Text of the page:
Sorry this is so long and rambling. It's a meaty issue, and I'm brainfoggily pondering my way along, here. But my thought about your situation is maybe experiment with being a little more forgiving of yourself (for not being able to socialize like "normal" people), and a little more forgiving of your family (which is not to say you should pretend you don't have a problem to make them feel comfortable). And listen for what your intuition prompts you to do. I find the more often I tune into intuition, the less frazzled I get around this. One of the great gifts of brainfog, in fact, is that I've been forced to use my intuition. And often it does the job a lot better.

    Yeah, well, until the next time I have an attack of depression and angst. And the beat goes on.
     
  3. Victoria

    Victoria Senior Member

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    Sunday,
    I couldn't have worded my thoughts any better.
    You have expressed my own feelings so well, that it is almost as though you have read them.
    Victoria
     
  4. Marylib

    Marylib Senior Member

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    Oh darn

    I just wrote a reply and it seems to be lost...gee, it was really brilliant too. :p

    Oh well....

    Maybe posts get lost if you take too much time writing them or something...:confused:
     
  5. gracenote

    gracenote All shall be well . . .

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    being with chronic

    Thanks Sunday for articulating this so well. I think people feel so helpless around us. Ken Wilber wrote about being a support person (speaking of his experience with his wife's fight against cancer) and quotes a friend's description of this as "Nobody is interested in chronic."
    Found in On Being A Support Person by Ken Wilber. (Also in Grace and Grit.)

    Not only are we impacted by our illness and required to dig deeper and find meaning and strength in its midst, but those who love us, also, need to take this journey. But how hard it is. If I had not been forced over and over, year after year, to face my own despair, I would find it hard to stick around myself.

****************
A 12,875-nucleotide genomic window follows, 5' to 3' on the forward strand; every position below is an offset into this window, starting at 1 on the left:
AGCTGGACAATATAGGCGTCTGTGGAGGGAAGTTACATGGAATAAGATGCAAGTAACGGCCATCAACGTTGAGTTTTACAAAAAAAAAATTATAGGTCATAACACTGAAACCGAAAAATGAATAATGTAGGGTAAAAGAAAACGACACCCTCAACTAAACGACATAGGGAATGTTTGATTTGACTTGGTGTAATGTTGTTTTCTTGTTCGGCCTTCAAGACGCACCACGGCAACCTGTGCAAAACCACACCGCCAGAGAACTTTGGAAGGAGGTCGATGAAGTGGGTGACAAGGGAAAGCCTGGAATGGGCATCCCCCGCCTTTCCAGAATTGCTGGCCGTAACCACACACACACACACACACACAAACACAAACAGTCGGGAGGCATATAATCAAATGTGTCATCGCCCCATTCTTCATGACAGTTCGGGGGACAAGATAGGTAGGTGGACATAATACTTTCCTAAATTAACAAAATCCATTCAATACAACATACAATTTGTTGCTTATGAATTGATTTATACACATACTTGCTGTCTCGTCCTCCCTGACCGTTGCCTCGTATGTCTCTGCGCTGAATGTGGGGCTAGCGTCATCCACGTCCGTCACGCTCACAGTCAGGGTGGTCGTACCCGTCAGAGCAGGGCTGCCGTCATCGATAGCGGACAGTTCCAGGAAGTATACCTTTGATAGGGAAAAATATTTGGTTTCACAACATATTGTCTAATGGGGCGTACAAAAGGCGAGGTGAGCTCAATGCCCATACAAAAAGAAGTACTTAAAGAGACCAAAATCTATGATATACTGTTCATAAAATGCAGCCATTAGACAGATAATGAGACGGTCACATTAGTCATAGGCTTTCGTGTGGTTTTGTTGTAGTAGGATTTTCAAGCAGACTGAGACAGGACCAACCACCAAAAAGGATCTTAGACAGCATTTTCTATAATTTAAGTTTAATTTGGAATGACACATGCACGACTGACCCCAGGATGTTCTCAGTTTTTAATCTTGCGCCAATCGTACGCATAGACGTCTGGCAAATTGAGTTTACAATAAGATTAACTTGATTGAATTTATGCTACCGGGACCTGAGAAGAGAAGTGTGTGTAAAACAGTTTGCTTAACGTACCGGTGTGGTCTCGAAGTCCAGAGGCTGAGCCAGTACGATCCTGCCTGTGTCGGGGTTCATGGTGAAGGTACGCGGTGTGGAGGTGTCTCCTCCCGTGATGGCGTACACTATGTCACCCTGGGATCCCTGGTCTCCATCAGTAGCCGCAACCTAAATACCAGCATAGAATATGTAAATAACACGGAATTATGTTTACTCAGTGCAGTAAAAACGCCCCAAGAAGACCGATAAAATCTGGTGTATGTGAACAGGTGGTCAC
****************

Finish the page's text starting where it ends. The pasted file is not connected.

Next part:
Questions of friendships and family are so very complex. At times, for me, these broken connections are the most heartbreaking symptom of being ill. I'm weeping as I write this. I still haven't figured out how to find my place within the world of the healthy. Only a few non-sick people have ever really tried to join me where I am. And I don't know how to help them to help me to make this connection. And yet I know, I really know, that I could be a precious addition to their lives if they could only slow down enough to walk with me for awhile, and be brave enough so we could confront these fears together.

    And Marylib, I heard your message. It came through anyway. And it was brilliant!

    (Some of these ideas are being very eloquently discussed on the "dating" thread.)
     
  6. Koan

    Koan Be the change.

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    I just want to add that these problems are not unique to ME/CFS. At one point I was diaguessed with MS (after years of being diaguessed with Lupus, the usual drill) and when I had that diaguess, I spent some time on MS boards.

    The people on MS boards who suffered from crippling fatigue and cognitive problems faced all the same challenges we face: people didn't understand; friends and family experienced compassion fatigue; many friends just disappeared. It was just like this.

    In fact, people with MS were told to get a grip, think positive thoughts and try this, that and the other herb, just like we are.

    They were also told that MS didn't cause their symptoms -- they were depressed and not experiencing fatigue as a result of their illness. Or legitimate gripes were put down to MS effecting their reason and affect.

    This is not some special hell just for us. This is what happens when one has a chronic, disabling, hard to grasp illness. People have no frame of reference. They don't get it.

    That's just the way it is.

    peace out,
    Koan

    ETA I just saw Grace's great Ken Wilber post. The advantage we have is that people need not flee us because we remind them that the axe will fall. In fact, once we find our feet, people can spend time with us because we remind them that sh*t happens and one can go on in a graceful way. I hasten to add that I've had 3 decades to make peace with this -- it took a long time and a lot of help.